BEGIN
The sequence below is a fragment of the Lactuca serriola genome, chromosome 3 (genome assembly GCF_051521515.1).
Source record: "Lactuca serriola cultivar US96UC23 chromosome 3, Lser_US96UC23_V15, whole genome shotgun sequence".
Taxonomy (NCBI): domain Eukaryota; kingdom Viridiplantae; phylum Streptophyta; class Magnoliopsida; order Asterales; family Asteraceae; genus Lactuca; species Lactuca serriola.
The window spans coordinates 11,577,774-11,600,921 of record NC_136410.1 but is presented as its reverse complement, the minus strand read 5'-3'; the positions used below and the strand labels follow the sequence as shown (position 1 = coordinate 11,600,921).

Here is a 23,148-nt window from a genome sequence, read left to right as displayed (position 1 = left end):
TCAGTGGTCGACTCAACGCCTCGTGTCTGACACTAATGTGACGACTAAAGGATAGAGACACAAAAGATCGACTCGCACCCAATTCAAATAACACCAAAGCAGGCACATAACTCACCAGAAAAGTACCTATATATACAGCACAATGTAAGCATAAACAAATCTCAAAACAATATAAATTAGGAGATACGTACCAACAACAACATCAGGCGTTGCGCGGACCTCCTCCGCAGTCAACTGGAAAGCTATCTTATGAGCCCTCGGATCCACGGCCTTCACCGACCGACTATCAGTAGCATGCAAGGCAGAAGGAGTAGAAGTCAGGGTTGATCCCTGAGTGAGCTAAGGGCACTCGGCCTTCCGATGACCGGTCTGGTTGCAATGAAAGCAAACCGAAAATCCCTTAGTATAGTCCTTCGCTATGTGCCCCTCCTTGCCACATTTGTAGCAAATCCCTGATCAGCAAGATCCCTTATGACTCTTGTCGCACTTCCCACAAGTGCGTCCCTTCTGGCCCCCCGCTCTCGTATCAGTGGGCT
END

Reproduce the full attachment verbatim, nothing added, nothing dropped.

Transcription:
The sequence below is a fragment of the Lactuca serriola genome, chromosome 3 (genome assembly GCF_051521515.1).
Source record: "Lactuca serriola cultivar US96UC23 chromosome 3, Lser_US96UC23_V15, whole genome shotgun sequence".
Taxonomy (NCBI): domain Eukaryota; kingdom Viridiplantae; phylum Streptophyta; class Magnoliopsida; order Asterales; family Asteraceae; genus Lactuca; species Lactuca serriola.
The window spans coordinates 11,577,774-11,600,921 of record NC_136410.1 but is presented as its reverse complement, the minus strand read 5'-3'; the positions used below and the strand labels follow the sequence as shown (position 1 = coordinate 11,600,921).

Here is a 23,148-nt window from a genome sequence, read left to right as displayed (position 1 = left end):
TCAGTGGTCGACTCAACGCCTCGTGTCTGACACTAATGTGACGACTAAAGGATAGAGACACAAAAGATCGACTCGCACCCAATTCAAATAACACCAAAGCAGGCACATAACTCACCAGAAAAGTACCTATATATACAGCACAATGTAAGCATAAACAAATCTCAAAACAATATAAATTAGGAGATACGTACCAACAACAACATCAGGCGTTGCGCGGACCTCCTCCGCAGTCAACTGGAAAGCTATCTTATGAGCCCTCGGATCCACGGCCTTCACCGACCGACTATCAGTAGCATGCAAGGCAGAAGGAGTAGAAGTCAGGGTTGATCCCTGAGTGAGCTAAGGGCACTCGGCCTTCCGATGACCGGTCTGGTTGCAATGAAAGCAAACCGAAAATCCCTTAGTATAGTCCTTCGCTATGTGCCCCTCCTTGCCACATTTGTAGCAAATCCCTGATCAGCAAGATCCCTTATGACTCTTGTCGCACTTCCCACAAGTGCGTCCCTTCTGGCCCCCCGCTCTCGTATCAGTGGGCT